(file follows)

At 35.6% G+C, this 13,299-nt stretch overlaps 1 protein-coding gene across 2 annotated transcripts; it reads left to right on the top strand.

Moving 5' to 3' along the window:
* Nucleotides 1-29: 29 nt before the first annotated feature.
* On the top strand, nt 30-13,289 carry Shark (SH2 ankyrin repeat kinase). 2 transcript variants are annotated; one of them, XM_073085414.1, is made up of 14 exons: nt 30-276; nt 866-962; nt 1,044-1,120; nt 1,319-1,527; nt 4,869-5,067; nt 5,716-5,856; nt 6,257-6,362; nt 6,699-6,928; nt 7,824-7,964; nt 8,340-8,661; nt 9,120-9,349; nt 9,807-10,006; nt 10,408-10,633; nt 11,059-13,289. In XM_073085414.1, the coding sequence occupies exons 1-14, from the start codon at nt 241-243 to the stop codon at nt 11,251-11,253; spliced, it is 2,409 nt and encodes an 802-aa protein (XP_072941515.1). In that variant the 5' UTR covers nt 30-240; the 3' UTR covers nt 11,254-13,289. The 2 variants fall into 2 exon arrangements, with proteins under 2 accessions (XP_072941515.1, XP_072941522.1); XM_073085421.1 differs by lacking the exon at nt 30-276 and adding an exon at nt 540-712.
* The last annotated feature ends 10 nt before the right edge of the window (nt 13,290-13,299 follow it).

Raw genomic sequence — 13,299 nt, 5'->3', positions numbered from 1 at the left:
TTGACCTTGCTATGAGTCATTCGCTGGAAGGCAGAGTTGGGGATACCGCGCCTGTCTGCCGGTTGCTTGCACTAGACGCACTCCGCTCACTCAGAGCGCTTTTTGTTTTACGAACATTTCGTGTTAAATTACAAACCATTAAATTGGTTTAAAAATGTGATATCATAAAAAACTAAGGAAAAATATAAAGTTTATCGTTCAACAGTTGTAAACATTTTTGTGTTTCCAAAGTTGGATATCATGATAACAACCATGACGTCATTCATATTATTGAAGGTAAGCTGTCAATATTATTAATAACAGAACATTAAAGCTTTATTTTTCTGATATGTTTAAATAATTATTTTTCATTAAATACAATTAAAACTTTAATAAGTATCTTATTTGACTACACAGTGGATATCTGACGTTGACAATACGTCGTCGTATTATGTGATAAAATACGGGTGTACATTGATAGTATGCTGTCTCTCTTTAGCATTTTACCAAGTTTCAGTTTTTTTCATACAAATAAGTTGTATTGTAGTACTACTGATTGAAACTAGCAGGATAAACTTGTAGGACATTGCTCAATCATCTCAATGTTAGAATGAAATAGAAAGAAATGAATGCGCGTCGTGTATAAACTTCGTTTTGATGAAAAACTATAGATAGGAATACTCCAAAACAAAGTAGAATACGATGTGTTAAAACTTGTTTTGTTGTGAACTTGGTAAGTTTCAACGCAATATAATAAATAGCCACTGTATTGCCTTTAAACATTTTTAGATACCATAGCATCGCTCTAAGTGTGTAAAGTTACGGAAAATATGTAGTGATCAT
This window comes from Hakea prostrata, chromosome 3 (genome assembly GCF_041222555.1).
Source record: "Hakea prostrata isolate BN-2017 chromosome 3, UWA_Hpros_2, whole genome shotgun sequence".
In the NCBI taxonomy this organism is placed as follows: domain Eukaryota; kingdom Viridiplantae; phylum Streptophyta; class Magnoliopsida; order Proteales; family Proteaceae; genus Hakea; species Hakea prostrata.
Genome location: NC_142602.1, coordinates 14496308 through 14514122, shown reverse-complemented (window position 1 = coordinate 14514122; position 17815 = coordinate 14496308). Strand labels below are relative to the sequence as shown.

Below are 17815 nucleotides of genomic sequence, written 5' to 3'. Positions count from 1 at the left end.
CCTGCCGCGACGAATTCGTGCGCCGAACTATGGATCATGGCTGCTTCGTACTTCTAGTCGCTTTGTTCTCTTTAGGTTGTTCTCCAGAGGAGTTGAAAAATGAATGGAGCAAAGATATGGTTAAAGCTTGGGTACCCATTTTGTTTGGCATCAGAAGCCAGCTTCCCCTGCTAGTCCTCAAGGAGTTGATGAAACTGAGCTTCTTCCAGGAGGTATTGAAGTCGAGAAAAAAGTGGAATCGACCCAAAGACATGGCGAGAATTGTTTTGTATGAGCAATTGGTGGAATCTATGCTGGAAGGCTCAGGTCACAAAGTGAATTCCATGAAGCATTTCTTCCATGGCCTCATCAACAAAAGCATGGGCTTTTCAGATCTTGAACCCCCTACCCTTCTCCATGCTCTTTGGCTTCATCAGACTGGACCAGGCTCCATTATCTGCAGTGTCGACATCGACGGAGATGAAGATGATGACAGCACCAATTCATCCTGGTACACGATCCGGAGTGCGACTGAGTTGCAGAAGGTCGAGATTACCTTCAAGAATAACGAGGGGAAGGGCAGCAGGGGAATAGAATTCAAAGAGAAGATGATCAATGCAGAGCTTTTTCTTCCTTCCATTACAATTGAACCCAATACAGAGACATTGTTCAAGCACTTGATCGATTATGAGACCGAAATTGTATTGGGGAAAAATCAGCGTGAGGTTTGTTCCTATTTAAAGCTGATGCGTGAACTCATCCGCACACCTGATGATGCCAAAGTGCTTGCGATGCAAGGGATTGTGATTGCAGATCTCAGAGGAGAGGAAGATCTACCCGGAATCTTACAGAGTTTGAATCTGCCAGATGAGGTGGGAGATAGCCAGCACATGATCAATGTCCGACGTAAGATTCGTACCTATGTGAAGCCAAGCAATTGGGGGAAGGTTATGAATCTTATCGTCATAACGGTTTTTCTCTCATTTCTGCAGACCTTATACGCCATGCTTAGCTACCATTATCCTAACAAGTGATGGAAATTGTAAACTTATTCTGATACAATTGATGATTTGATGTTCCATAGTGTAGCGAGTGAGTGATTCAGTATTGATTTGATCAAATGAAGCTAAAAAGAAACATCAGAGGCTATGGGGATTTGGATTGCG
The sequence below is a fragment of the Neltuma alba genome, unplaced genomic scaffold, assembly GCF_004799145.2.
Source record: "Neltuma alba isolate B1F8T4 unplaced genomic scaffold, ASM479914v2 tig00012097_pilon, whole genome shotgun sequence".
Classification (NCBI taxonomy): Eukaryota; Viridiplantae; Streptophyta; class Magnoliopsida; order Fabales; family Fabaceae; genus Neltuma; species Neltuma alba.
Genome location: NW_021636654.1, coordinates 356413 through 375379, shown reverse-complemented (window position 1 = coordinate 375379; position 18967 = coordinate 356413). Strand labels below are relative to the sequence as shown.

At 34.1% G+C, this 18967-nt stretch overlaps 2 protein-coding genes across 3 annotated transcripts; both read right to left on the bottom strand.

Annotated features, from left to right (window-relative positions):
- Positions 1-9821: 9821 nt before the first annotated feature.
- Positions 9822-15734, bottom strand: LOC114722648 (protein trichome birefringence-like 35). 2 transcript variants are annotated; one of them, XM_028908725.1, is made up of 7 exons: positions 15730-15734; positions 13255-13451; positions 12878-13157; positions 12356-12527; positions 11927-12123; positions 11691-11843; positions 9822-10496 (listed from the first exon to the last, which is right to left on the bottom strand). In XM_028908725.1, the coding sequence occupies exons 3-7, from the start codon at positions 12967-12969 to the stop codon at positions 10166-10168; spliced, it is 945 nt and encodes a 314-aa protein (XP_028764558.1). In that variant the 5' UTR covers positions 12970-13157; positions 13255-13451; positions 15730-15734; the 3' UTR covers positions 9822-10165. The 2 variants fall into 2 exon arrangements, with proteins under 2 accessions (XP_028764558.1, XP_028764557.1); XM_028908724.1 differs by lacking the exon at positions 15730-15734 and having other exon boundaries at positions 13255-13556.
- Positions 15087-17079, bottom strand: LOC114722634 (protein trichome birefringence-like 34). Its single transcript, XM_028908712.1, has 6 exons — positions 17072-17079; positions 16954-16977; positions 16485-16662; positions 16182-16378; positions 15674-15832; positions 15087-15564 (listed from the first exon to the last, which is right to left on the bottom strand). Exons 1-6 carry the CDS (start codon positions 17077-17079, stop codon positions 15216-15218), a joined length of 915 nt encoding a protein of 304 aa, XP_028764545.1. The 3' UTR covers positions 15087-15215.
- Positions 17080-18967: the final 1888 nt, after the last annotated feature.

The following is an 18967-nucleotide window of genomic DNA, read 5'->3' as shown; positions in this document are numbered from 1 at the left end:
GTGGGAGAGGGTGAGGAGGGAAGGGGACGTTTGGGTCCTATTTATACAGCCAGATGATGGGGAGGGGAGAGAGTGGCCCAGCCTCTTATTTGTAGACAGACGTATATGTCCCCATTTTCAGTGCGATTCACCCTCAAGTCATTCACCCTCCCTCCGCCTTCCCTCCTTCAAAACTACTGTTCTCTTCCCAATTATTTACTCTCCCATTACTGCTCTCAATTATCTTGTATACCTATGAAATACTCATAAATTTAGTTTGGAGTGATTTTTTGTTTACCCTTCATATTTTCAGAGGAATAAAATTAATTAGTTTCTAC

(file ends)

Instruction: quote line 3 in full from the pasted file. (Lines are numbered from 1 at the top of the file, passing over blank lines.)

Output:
* Nucleotides 1-29: 29 nt before the first annotated feature.